the plea is pleaded, took place within six years before the commencement of the action.
In an action on the case for criminal conversation according to the old form of pleading, the wrong might have been stated to have been committed “diversis vicibus et diebus,” and in such a case it was competent for a plaintiff to recover upon proof of adulterous intercourse having taken place within six years before the commencement of the action.
How then when, as here, it has been abundantly proved by witnesses who have known the defendant ever since his arrival in Toronto, in September, 1886, and it is sworn absolutely by the defendant himself, that he and the plaintiff’s wife have been and still are living together in adulterous intercourse, can it be argued that the plaintiff is deprived by a plea of the Statute of Limitations of his right to recover in this action because of its being alleged in the statement of claim that the adulterous intercourse commenced in England in 1886, and has ever since continued?
When, to an action of the nature of the present, the Statute of Limitations is pleaded and an isolated case appears, or several distinct isolated cases appear, to have taken place more than six years before the commencement of the action and a case or cases is or are shown to have occurred within six years, evidence of those cases which occurred at periods beyond the six years must be excluded from the consideration of the jury, and the damages recoverable are limited to the cases proved to have occurred within six years before action. This was the case of the Duke of Norfolk v. Germaine. “Whether or not that rule is applicable to a case like the present where the adultery charged is one continuous cohabitation alleged to have been commenced in England in 1886, and to have been
continued to the present time, it is not necessary to decide in the present case, for the learned Chief Justice Meredith, at the trial, in very clear terms directed the jury to exclude from their consideration everything which, by the evidence, appeared to have occurred within the six years next ensuing the elopement in 1886, and to confine themselves to the subsequent conduct of the parties. For the contention that the Statute of Limitations is a complete bar to the plaintiff’s remedy, notwithstanding the proof of the relationship which existed between the parties during the six years next preceding the commencement of the action, there is no foundation in law
Then it was argued that strict evidence of the actual marriage of the plaintiff was necessary, and that such evidence was not given. Evidence of an actual marriage, i.e. a marriage de jure, was undoubtedly necessary although there was no plea on the record denying the marriage and expressly putting it in issue. Rule 403 made under the authority of the Ontario Judicature Act is as follows:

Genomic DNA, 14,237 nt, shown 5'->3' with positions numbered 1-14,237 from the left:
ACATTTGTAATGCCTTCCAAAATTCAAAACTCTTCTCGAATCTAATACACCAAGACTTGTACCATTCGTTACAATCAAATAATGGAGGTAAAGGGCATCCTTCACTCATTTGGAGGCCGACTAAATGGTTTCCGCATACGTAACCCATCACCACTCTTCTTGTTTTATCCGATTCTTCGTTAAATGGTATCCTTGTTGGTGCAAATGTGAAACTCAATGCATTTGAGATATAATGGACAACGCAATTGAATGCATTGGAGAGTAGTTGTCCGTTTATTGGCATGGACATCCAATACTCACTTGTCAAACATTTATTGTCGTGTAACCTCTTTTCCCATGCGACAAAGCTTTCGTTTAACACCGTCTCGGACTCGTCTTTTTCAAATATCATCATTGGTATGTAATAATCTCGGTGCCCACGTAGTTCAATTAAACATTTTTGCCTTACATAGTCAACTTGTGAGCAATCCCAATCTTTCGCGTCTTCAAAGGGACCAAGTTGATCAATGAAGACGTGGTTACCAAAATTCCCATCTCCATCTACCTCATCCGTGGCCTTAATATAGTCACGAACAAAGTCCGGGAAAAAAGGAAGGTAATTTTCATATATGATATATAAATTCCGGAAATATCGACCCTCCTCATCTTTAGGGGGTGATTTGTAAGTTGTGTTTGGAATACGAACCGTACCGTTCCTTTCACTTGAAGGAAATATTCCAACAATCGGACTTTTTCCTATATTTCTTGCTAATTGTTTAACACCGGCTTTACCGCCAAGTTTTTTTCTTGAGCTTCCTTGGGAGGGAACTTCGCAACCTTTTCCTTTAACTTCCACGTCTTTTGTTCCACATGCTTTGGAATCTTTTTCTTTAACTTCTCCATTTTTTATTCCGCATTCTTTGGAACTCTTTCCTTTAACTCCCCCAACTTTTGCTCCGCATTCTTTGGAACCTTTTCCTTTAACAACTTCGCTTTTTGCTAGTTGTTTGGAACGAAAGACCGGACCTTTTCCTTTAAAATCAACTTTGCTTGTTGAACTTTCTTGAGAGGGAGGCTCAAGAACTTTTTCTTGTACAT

Save as aforesaid the silence of a pleading as to any allegations contained in the previous pleadings of the opposite party is not to be construed into an applied admission of the truth of such allegation.
The editors of the last edition of the Judicature Act, Messrs. Holmsted & Langton, say in a note to this rule:
When a material fact is alleged in pleading, and the pleading of the opposite party is silent in respect thereto the fact must be considered in issue
This rule is in terms the exact reverse of the English Order 19, rule 13 which provides that:
Every allegation of fact in any pleading if not denied specifically or by necessary implication or stated to be not admitted in the pleading of the opposite party shall be taken to be admitted.
It was therefore incumbent on the plaintiff to give strict proof of the marriage.
This it appears to us he has done sufficiently by the supplementary proof which the learned Chief Justice permitted to be given after the trial of the issues which were left to the jury. That the Chief Justice had the power to adjourn the trial for the reception of such evidence and for further consideration and to permit proof by affidavit there can be no doubt, in view of the rules 564, 567 and 682.
The only point remaining is upon the question whether we should grant a new trial.
The claim for a new trial is rested upon what appears, I think, to be a misconception of the charge of the learned Chief Justice to the jury, which appears to have very fairly and fully drawn the attention of the jury to all the matters urged by the defendant’s counsel in his client’s behalf. The defendant’s ground of complaint, if any there be, seems to be that the jury have not given that consideration to the points so submitted to them by the learned Chief Justice which the defendant thinks was due to them rather than to any just ground of complaint against the charge given to the jury.
The appeal must be dismissed with costs.
Appeal dismissed with costs.
Solicitors for the appellant: Lobb & Baird.
Solicitor for the respondent: Louis F. Heyd.